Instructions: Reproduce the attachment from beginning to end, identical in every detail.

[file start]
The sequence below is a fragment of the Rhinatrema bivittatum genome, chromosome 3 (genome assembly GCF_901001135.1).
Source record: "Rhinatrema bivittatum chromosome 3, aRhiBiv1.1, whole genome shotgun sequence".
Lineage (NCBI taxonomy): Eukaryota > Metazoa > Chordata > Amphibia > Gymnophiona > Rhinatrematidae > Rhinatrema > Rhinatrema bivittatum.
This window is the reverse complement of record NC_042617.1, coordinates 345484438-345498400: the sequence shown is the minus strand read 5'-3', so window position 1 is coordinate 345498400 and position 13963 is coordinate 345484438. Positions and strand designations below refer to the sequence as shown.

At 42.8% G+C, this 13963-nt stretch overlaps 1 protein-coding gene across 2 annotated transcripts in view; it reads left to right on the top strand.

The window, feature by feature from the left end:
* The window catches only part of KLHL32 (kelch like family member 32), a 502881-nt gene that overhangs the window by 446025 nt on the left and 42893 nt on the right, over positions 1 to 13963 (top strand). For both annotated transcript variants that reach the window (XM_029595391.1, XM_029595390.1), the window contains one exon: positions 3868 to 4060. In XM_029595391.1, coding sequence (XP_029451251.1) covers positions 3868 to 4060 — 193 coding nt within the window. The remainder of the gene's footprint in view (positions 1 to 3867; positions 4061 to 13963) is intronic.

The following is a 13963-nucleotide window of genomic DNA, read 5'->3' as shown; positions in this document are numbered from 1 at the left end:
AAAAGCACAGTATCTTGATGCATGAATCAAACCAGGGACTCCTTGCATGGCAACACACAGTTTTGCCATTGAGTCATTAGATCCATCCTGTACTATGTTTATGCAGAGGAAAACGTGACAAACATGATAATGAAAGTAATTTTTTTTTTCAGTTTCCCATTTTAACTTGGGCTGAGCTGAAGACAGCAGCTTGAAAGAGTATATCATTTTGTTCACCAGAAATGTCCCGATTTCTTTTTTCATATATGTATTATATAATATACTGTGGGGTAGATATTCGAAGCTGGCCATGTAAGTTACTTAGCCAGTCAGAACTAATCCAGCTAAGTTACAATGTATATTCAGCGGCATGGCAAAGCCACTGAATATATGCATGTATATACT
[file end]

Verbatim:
The sequence below is a fragment of the Rhinatrema bivittatum genome, chromosome 3 (genome assembly GCF_901001135.1).
Source record: "Rhinatrema bivittatum chromosome 3, aRhiBiv1.1, whole genome shotgun sequence".
Lineage (NCBI taxonomy): Eukaryota > Metazoa > Chordata > Amphibia > Gymnophiona > Rhinatrematidae > Rhinatrema > Rhinatrema bivittatum.
This window is the reverse complement of record NC_042617.1, coordinates 345484438-345498400: the sequence shown is the minus strand read 5'-3', so window position 1 is coordinate 345498400 and position 13963 is coordinate 345484438. Positions and strand designations below refer to the sequence as shown.

At 42.8% G+C, this 13963-nt stretch overlaps 1 protein-coding gene across 2 annotated transcripts in view; it reads left to right on the top strand.

The window, feature by feature from the left end:
* The window catches only part of KLHL32 (kelch like family member 32), a 502881-nt gene that overhangs the window by 446025 nt on the left and 42893 nt on the right, over positions 1 to 13963 (top strand). For both annotated transcript variants that reach the window (XM_029595391.1, XM_029595390.1), the window contains one exon: positions 3868 to 4060. In XM_029595391.1, coding sequence (XP_029451251.1) covers positions 3868 to 4060 — 193 coding nt within the window. The remainder of the gene's footprint in view (positions 1 to 3867; positions 4061 to 13963) is intronic.

The following is a 13963-nucleotide window of genomic DNA, read 5'->3' as shown; positions in this document are numbered from 1 at the left end:
AAAAGCACAGTATCTTGATGCATGAATCAAACCAGGGACTCCTTGCATGGCAACACACAGTTTTGCCATTGAGTCATTAGATCCATCCTGTACTATGTTTATGCAGAGGAAAACGTGACAAACATGATAATGAAAGTAATTTTTTTTTTCAGTTTCCCATTTTAACTTGGGCTGAGCTGAAGACAGCAGCTTGAAAGAGTATATCATTTTGTTCACCAGAAATGTCCCGATTTCTTTTTTCATATATGTATTATATAATATACTGTGGGGTAGATATTCGAAGCTGGCCATGTAAGTTACTTAGCCAGTCAGAACTAATCCAGCTAAGTTACAATGTATATTCAGCGGCATGGCAAAGCCACTGAATATATGCATGTATATACT